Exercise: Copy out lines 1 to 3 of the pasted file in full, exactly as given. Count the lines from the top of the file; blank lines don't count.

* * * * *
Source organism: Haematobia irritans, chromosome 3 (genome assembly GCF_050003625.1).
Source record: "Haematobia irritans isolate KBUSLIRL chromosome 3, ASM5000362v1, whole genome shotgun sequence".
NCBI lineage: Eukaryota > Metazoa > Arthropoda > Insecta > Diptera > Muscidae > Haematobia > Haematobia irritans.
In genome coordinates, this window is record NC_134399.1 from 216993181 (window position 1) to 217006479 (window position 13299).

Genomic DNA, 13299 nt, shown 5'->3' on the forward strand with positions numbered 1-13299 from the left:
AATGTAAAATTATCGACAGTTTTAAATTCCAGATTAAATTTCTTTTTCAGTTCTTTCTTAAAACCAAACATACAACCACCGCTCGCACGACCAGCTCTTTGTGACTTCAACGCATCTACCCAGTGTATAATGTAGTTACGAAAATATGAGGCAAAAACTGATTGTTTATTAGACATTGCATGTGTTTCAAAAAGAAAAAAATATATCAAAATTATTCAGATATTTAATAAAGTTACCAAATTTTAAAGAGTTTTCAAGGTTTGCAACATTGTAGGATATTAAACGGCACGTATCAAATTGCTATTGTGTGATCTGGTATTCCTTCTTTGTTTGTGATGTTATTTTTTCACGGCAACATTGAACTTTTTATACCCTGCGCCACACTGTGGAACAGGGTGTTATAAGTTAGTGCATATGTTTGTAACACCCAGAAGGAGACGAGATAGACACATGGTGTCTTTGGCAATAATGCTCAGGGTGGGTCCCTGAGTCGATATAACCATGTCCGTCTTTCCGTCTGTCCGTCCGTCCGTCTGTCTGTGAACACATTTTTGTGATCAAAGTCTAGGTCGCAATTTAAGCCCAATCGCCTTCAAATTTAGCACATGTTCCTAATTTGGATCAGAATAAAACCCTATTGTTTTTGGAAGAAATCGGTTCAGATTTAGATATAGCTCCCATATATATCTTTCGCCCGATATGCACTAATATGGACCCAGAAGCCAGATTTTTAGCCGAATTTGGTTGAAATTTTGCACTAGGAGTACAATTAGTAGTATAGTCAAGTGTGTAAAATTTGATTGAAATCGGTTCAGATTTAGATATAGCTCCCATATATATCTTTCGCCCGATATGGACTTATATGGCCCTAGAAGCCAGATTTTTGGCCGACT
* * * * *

Source organism: Haematobia irritans, chromosome 3 (genome assembly GCF_050003625.1).
Source record: "Haematobia irritans isolate KBUSLIRL chromosome 3, ASM5000362v1, whole genome shotgun sequence".
NCBI lineage: Eukaryota > Metazoa > Arthropoda > Insecta > Diptera > Muscidae > Haematobia > Haematobia irritans.